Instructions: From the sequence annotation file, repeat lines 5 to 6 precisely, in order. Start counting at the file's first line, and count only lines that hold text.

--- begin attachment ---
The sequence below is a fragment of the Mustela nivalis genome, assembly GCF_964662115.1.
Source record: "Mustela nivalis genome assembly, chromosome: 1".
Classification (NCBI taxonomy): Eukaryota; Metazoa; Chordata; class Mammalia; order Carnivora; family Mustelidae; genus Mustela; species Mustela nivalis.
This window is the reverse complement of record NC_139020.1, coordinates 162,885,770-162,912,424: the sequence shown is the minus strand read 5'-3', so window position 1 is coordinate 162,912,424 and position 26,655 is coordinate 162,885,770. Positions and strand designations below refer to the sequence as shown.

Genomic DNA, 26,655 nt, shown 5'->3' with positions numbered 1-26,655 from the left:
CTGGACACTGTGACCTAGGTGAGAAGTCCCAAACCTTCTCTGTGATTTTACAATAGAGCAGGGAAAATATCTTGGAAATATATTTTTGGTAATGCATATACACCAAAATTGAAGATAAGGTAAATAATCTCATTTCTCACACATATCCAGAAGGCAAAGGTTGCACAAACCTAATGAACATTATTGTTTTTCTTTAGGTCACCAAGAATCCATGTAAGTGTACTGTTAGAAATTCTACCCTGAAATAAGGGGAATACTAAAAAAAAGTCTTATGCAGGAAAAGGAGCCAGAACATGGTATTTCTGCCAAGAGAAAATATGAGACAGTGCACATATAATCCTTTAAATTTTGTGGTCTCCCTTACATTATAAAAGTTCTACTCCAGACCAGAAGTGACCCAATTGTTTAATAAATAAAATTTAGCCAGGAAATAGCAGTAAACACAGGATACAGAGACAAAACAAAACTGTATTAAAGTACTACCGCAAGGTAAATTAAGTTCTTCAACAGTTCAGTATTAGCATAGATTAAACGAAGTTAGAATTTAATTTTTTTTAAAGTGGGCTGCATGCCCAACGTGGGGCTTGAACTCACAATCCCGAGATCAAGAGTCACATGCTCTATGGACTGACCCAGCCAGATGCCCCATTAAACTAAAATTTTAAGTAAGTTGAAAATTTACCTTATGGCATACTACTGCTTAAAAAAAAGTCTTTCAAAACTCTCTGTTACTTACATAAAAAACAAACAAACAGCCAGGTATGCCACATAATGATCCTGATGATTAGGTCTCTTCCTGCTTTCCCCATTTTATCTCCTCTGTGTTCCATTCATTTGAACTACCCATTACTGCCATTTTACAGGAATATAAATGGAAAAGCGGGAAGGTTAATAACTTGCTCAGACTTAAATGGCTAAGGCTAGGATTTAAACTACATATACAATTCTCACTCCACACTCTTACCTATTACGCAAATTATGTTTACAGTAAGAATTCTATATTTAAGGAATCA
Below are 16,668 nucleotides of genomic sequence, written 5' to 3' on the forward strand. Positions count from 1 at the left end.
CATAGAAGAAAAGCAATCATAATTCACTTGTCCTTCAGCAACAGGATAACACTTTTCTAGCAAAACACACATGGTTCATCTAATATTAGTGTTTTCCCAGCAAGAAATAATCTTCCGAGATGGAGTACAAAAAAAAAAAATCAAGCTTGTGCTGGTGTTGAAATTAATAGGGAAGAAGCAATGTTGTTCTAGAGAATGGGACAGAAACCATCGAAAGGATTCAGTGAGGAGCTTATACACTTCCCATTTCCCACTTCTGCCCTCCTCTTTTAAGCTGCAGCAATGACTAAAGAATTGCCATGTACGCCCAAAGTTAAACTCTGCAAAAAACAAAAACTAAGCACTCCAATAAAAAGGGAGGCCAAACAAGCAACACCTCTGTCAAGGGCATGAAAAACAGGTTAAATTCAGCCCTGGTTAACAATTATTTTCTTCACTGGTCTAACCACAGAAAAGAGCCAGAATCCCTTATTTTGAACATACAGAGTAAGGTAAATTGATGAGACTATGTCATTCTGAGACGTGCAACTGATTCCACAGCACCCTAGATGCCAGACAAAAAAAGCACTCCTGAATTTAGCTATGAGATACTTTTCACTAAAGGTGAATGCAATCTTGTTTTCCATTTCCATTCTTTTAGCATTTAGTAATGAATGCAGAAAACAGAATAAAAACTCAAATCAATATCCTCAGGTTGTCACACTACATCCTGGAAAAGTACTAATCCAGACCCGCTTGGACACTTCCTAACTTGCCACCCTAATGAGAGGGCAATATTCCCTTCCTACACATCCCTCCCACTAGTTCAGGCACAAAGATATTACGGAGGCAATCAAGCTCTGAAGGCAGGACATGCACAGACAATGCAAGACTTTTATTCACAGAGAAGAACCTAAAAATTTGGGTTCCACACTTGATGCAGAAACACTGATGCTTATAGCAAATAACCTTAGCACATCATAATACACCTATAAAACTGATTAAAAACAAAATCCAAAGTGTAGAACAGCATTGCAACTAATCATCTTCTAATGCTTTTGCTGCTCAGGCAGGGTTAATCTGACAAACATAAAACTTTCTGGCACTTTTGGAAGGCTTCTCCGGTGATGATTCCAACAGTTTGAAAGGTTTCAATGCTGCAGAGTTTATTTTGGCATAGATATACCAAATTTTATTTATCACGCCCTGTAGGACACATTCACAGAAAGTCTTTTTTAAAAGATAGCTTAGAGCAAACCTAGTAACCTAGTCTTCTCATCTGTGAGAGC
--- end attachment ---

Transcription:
Genomic DNA, 26,655 nt, shown 5'->3' with positions numbered 1-26,655 from the left:
CTGGACACTGTGACCTAGGTGAGAAGTCCCAAACCTTCTCTGTGATTTTACAATAGAGCAGGGAAAATATCTTGGAAATATATTTTTGGTAATGCATATACACCAAAATTGAAGATAAGGTAAATAATCTCATTTCTCACACATATCCAGAAGGCAAAGGTTGCACAAACCTAATGAACATTATTGTTTTTCTTTAGGTCACCAAGAATCCATGTAAGTGTACTGTTAGAAATTCTACCCTGAAATAAGGGGAATACTAAAAAAAAGTCTTATGCAGGAAAAGGAGCCAGAACATGGTATTTCTGCCAAGAGAAAATATGAGACAGTGCACATATAATCCTTTAAATTTTGTGGTCTCCCTTACATTATAAAAGTTCTACTCCAGACCAGAAGTGACCCAATTGTTTAATAAATAAAATTTAGCCAGGAAATAGCAGTAAACACAGGATACAGAGACAAAACAAAACTGTATTAAAGTACTACCGCAAGGTAAATTAAGTTCTTCAACAGTTCAGTATTAGCATAGATTAAACGAAGTTAGAATTTAATTTTTTTTAAAGTGGGCTGCATGCCCAACGTGGGGCTTGAACTCACAATCCCGAGATCAAGAGTCACATGCTCTATGGACTGACCCAGCCAGATGCCCCATTAAACTAAAATTTTAAGTAAGTTGAAAATTTACCTTATGGCATACTACTGCTTAAAAAAAAGTCTTTCAAAACTCTCTGTTACTTACATAAAAAACAAACAAACAGCCAGGTATGCCACATAATGATCCTGATGATTAGGTCTCTTCCTGCTTTCCCCATTTTATCTCCTCTGTGTTCCATTCATTTGAACTACCCATTACTGCCATTTTACAGGAATATAAATGGAAAAGCGGGAAGGTTAATAACTTGCTCAGACTTAAATGGCTAAGGCTAGGATTTAAACTACATATACAATTCTCACTCCACACTCTTACCTATTACGCAAATTATGTTTACAGTAAGAATTCTATATTTAAGGAATCA